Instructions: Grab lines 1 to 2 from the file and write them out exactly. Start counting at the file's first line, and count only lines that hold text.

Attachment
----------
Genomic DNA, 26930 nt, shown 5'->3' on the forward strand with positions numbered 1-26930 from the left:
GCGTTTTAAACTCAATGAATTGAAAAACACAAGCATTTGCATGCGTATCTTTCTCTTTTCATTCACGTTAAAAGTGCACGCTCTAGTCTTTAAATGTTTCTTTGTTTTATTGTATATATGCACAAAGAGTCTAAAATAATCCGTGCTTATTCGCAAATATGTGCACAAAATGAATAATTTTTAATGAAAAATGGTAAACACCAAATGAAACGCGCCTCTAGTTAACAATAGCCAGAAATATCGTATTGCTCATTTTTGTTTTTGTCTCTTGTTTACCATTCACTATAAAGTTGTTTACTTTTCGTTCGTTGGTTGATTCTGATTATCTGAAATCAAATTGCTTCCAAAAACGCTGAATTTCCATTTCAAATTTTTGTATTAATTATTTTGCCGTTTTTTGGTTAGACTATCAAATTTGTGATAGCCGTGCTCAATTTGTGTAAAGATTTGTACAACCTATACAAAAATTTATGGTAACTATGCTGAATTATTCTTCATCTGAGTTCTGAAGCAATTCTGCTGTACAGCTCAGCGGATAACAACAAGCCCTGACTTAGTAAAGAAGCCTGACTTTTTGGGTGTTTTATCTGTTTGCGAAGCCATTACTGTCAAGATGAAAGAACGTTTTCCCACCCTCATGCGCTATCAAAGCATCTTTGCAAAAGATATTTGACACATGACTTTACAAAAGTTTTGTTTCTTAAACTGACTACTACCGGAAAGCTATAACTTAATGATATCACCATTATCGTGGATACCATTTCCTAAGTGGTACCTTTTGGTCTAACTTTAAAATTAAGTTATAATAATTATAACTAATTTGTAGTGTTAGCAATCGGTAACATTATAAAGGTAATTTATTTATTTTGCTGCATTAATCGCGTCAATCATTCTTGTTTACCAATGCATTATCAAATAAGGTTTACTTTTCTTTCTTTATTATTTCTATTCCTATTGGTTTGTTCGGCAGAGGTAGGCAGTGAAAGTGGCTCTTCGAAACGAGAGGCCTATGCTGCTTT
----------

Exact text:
Genomic DNA, 26930 nt, shown 5'->3' on the forward strand with positions numbered 1-26930 from the left:
GCGTTTTAAACTCAATGAATTGAAAAACACAAGCATTTGCATGCGTATCTTTCTCTTTTCATTCACGTTAAAAGTGCACGCTCTAGTCTTTAAATGTTTCTTTGTTTTATTGTATATATGCACAAAGAGTCTAAAATAATCCGTGCTTATTCGCAAATATGTGCACAAAATGAATAATTTTTAATGAAAAATGGTAAACACCAAATGAAACGCGCCTCTAGTTAACAATAGCCAGAAATATCGTATTGCTCATTTTTGTTTTTGTCTCTTGTTTACCATTCACTATAAAGTTGTTTACTTTTCGTTCGTTGGTTGATTCTGATTATCTGAAATCAAATTGCTTCCAAAAACGCTGAATTTCCATTTCAAATTTTTGTATTAATTATTTTGCCGTTTTTTGGTTAGACTATCAAATTTGTGATAGCCGTGCTCAATTTGTGTAAAGATTTGTACAACCTATACAAAAATTTATGGTAACTATGCTGAATTATTCTTCATCTGAGTTCTGAAGCAATTCTGCTGTACAGCTCAGCGGATAACAACAAGCCCTGACTTAGTAAAGAAGCCTGACTTTTTGGGTGTTTTATCTGTTTGCGAAGCCATTACTGTCAAGATGAAAGAACGTTTTCCCACCCTCATGCGCTATCAAAGCATCTTTGCAAAAGATATTTGACACATGACTTTACAAAAGTTTTGTTTCTTAAACTGACTACTACCGGAAAGCTATAACTTAATGATATCACCATTATCGTGGATACCATTTCCTAAGTGGTACCTTTTGGTCTAACTTTAAAATTAAGTTATAATAATTATAACTAATTTGTAGTGTTAGCAATCGGTAACATTATAAAGGTAATTTATTTATTTTGCTGCATTAATCGCGTCAATCATTCTTGTTTACCAATGCATTATCAAATAAGGTTTACTTTTCTTTCTTTATTATTTCTATTCCTATTGGTTTGTTCGGCAGAGGTAGGCAGTGAAAGTGGCTCTTCGAAACGAGAGGCCTATGCTGCTTT